Season 7 is the final season of the Shield, and it’s clear from start to finish that the series hasn’t lost any of the hard-hitting, gritty realism, that’s had fans hooked since early 2002. The stories are as edgy as ever, there’s plenty of action, brutality, and a plot that twists and turns so often that once you start watching, you won’t be able to stop. It’s also the most shocking series yet (fans will know that’s a pretty bold statement to make), as there’s about ten or eleven episodes (out of a 13 episode series) with cliff-hangers so surprising that not only will they make any viewers jaw hit the floor, but leave them with only two thoughts; “wow!” and “what’re they going to do next?”
The Shield was created by Shawn Ryan (writer for Angel, showrunner for The Unit, and co-wrote Terminator Salvation) and revolves around the exploits of the L.A.P.D. within the fictional Farmington District. The series’ main protagonist is Detective Vic Mackey (Michael Chiklis), who heads the Strike Team; a four man unit that deals solely with gang related crimes, and aren’t above planting evidence on suspects, beating confessions out of them, and even occasionally raising the bar to outright murder and other questionable activities used to keep peace on the streets and supplement their income.
The main issue presented by the series is the use of force, and corruption within the police department, as the actions of Vic and the rest of the Strike Team are not only vicious, but immoral and downright illegal, yet they always seem to do more good than harm; granted now and again they ‘forget’ to turn in a brick of heroin to evidence, or make back-room deals with drug dealers and murderers, but all the beatings, murders and stitch-ups they ever conduct are against people that are truly deserving; serial rapists, paedophiles, murderers, pimps or drug dealers; and because of this no viewer can truly hate Mackey or the Strike Team as a whole.
In the pilot episode Mackey was referred to as “Al Capone with a badge” but as another detective pointed out, as long as people feel safe, and crime is down, as far as the public are concerned “it’s don’t ask, don’t tell,” and while most people may agree with that in real life, we have not only been told, but shown the actions of the Strike Team for the past six years, and as this is the last ever season fans were itching to find out if Mackey would finally get his comeuppance, or what depraved acts he would have to commit to escape scott free.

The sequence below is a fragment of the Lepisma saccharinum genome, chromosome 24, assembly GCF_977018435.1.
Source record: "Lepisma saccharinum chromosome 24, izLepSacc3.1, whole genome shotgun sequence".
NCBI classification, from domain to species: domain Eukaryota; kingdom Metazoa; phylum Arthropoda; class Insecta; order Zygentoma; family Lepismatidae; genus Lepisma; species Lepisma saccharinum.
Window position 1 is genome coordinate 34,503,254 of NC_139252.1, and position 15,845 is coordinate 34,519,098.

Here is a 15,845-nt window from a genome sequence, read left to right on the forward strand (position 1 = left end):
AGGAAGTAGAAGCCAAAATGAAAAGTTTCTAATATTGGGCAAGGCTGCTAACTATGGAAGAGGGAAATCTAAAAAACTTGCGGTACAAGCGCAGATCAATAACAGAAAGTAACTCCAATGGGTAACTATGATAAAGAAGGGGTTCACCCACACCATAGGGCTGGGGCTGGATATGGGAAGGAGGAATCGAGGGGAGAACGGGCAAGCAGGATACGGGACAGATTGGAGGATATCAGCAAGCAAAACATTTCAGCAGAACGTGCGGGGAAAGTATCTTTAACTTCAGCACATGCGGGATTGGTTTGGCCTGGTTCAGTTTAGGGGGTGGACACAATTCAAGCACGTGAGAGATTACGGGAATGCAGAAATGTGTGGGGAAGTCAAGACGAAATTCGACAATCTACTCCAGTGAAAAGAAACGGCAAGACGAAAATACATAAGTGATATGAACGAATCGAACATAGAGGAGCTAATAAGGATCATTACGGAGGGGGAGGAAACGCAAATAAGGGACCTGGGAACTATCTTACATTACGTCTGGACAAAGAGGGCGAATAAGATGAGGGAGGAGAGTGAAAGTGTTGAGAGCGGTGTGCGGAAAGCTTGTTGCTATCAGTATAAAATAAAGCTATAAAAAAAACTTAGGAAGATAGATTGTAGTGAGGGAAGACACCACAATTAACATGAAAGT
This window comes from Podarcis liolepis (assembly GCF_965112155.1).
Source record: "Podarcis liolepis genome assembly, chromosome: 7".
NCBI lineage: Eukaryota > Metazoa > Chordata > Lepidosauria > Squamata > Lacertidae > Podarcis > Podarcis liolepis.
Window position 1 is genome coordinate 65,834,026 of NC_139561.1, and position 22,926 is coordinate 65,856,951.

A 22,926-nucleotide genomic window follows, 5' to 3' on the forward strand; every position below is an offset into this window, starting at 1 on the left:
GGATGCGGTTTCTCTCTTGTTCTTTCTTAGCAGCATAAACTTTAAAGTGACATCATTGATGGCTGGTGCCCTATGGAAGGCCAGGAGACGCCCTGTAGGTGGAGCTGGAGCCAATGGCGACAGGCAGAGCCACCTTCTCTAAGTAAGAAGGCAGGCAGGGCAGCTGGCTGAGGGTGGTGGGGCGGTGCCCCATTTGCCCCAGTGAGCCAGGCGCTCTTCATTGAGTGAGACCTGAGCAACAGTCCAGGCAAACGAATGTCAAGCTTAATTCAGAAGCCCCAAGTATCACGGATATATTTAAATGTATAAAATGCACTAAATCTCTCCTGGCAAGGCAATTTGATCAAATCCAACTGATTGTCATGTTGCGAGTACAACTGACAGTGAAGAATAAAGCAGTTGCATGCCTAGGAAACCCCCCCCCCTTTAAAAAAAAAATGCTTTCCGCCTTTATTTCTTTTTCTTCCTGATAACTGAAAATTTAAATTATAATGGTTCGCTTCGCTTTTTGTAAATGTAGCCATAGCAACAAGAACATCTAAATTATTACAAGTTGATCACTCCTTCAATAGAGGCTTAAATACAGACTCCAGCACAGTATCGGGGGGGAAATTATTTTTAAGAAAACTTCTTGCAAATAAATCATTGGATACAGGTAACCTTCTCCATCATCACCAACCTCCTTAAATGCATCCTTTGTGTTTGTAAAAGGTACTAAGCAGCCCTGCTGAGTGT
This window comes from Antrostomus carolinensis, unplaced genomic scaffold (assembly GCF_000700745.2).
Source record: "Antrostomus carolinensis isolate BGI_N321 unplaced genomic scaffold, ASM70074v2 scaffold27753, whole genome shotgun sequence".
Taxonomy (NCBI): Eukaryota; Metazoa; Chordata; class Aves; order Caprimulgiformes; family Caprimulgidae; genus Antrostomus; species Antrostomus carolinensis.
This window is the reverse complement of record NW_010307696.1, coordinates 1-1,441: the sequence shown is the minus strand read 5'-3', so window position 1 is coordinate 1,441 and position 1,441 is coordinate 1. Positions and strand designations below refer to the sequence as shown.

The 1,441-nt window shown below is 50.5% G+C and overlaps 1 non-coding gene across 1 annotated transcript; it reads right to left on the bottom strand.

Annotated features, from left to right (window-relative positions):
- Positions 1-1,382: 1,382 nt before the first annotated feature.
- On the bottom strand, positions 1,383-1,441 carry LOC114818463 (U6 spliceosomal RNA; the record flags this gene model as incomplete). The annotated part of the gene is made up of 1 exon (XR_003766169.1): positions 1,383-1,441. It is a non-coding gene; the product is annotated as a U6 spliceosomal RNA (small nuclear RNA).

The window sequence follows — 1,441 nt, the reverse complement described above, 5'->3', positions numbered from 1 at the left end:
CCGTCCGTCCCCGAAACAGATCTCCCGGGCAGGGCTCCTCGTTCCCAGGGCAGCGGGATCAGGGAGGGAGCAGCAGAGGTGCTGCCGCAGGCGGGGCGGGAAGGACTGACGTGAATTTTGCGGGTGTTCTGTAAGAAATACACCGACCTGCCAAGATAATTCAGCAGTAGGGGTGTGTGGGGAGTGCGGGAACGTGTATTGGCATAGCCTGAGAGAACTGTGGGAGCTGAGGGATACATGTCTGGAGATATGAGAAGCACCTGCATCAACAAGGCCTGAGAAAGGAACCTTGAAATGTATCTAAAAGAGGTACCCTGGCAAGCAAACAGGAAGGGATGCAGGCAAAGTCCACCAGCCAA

The next section of the series review should only be read by people that have seen at least the first six series of The Shield, as while it contains no real Season 7 spoilers, it does refer to events from earlier series. People that haven’t seen the earlier series’ should skip ahead to Acting/conclusion, Picture/Audio quality, Extras and the Bottom Line.
Season 6 ended with Shane (Walton Goggins), once again, being in way over his head with a gang; the Armenians, which led to him letting slip that Vic had ripped off the money train, and even kidnapping Vic’s wife and children to protect them from an Armenian hitman. Season 7 kicks off with a bang, as within the first few seconds Shane’s wife is bound and gagged, and Shane is receiving a beating from Vic and Ronnie (David Rees Snell) and is forced to tell them about the Armenians and just how screwed they all are.
From that point Vic, Shane and Ronnie are again forced to work closer together, and the season’s early episodes focus on the efforts to catch and kill any Armenians that know of their involvement in the money train robbery and could, by association, be a threat to their families. Shane is trying to find the Armenians before Vic and Ronnie, in order to keep his involvement in their predicament under wraps, and once more tries to redeem himself for killing Lem back in season 5.